Keep that Old Clawfoot Tub or not?

I have a passion for preservation. One of the main things that drew me to Jacksonville was the fact that it has an abundance of turn of the century homes. Some people like new construction; they want everything in their home to be thoroughly modern and untouched by anyone else, and there are efficiencies over the last hundred years that have made houses and the fixtures that fill them much easier to reproduce and therefore more attainable. Still even in new construction many people choose fixtures with a historic look. But it is also true that some materials are no longer being used because they are either unattainable or prohibitively expensive, and the newer versions sometimes do not measure up to the original in feel or durability. For example, some new homes have architectural features that look great from a distance but on closer inspection are made of styrofoam (polystyrene). As older homes get torn down and replaced with new construction, that original wood and metal will end up as land fill, never to be duplicated. That is why, whenever possible,I try to preserve and reuse original materials in my homes.

Eleven years ago when I moved to Jacksonville starting touring the beautiful historic homes I noticed many of the residents still had the original claw foot tubs in their bathrooms. A clawfoot tub really gives the WOW factor to any bathroom, not to mention they are quite comfortable and take up very little space. So I had to have one. As I researched them I discovered they could cost as much as $3000 new and many were constructed of acrylic or fiberglass, another example of something that may look nice but is not quite the same.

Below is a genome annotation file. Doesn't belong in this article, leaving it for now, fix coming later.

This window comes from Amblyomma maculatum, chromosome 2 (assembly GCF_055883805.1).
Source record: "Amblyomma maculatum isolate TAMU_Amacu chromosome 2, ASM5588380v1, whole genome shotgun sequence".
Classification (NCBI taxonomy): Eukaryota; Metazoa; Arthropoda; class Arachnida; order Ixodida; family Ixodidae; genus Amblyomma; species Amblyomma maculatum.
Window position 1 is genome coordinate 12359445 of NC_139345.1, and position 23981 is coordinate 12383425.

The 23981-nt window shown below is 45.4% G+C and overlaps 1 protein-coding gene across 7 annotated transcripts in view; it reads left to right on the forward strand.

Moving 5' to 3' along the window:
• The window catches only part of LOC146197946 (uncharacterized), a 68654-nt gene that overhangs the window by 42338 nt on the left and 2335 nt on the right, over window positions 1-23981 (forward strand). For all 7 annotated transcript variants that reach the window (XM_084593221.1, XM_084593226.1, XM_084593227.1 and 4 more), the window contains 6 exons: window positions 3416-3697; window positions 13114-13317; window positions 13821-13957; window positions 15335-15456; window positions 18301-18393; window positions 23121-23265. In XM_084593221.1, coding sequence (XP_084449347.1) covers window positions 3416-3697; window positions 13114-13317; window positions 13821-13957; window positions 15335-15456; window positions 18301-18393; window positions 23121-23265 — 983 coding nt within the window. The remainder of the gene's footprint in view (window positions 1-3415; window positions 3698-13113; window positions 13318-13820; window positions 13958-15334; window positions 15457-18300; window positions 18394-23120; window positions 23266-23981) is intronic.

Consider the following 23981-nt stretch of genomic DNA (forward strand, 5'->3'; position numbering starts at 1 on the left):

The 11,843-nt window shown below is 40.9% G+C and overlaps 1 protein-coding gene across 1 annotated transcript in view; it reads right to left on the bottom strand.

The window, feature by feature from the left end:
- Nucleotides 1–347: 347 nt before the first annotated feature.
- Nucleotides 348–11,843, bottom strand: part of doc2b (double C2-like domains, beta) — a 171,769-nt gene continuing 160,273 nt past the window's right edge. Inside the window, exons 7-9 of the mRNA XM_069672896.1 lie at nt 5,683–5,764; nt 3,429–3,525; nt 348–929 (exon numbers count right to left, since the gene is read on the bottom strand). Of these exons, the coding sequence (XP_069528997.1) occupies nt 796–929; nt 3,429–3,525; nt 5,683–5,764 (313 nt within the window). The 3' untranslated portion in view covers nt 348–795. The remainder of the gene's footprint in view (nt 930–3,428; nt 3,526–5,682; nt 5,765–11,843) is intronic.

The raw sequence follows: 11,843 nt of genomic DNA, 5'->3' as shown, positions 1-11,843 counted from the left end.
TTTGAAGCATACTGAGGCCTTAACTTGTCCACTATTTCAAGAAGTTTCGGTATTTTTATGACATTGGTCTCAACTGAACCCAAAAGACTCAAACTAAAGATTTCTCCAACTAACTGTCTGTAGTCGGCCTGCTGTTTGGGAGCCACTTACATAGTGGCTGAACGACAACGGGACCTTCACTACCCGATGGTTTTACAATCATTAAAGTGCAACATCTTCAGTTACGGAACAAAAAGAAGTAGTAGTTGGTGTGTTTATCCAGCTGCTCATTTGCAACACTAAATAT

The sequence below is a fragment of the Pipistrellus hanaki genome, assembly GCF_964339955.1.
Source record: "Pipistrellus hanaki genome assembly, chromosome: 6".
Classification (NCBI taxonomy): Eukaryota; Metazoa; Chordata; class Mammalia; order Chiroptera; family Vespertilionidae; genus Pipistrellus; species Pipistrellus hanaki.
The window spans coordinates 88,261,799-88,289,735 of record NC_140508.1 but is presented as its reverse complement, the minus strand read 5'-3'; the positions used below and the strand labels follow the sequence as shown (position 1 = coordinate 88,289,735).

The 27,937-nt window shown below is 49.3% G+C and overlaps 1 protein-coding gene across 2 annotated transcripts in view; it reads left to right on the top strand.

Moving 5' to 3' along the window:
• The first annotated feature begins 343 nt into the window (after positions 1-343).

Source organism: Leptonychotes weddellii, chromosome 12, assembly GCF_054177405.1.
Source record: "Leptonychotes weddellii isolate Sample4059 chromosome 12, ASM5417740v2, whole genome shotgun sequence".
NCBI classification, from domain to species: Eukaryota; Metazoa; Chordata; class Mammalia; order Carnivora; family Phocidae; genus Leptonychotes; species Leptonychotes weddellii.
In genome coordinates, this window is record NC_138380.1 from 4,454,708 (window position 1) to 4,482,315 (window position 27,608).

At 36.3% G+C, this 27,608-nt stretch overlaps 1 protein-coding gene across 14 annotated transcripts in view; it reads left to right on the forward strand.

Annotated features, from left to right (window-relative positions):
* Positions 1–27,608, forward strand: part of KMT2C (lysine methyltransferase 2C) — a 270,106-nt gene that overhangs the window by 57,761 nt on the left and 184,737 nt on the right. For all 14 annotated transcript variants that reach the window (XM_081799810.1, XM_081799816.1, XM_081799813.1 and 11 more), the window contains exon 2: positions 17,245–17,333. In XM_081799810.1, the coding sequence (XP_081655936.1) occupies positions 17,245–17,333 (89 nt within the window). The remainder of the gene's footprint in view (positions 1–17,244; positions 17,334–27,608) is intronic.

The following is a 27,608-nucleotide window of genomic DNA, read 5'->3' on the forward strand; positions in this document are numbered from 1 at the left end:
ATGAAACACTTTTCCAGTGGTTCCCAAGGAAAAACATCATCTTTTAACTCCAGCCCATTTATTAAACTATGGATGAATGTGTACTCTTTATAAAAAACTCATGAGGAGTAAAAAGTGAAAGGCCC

So began my husband and my journey to find a real cast iron version. Our first clawfoot came from the Waldo flea market. We were directed to a gentleman way in the back of the market that was rumored to have a few. He surely did, but the trick was to find four matching feet or claws that were in a salvageable condition, the cost $300.

The next challenge was the reglazing. It’s difficult to find an old clawfoot without a few dings. If you are lucky enough to do so your tub may have a dingy appearance or visible hairline cracks. It’s advisable to turn to a professional for the reglazing process. That’s how we found Tub King on Powers Road in Jacksonville. We recently had them re-glaze the tub for the house we are currently renovating. Not only have they reglazed our tub and its feet but also a vintage sink and it’s pedestal stand. They can match any color you bring in to your decor and they perform this service in a timely, affordable and friendly fashion. If you can’t find a vintage clawfoot they also have a wide variety of new tubs, including walk ins, and can source any fixtures you may need to go with them. We added a color to the base of this tub and our previous ones. Total cost to re-glaze it with the color was under $1000.00 and it looks great!

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Over the years we have rescued 5 tubs so far that we’re slated for disposal and it is truly gratifying to see them installed in a home instead. The really difficult part is hauling them upstairs as my husband can attest to. But even he would agree he wouldn’t have it any other way. Happy hunting!

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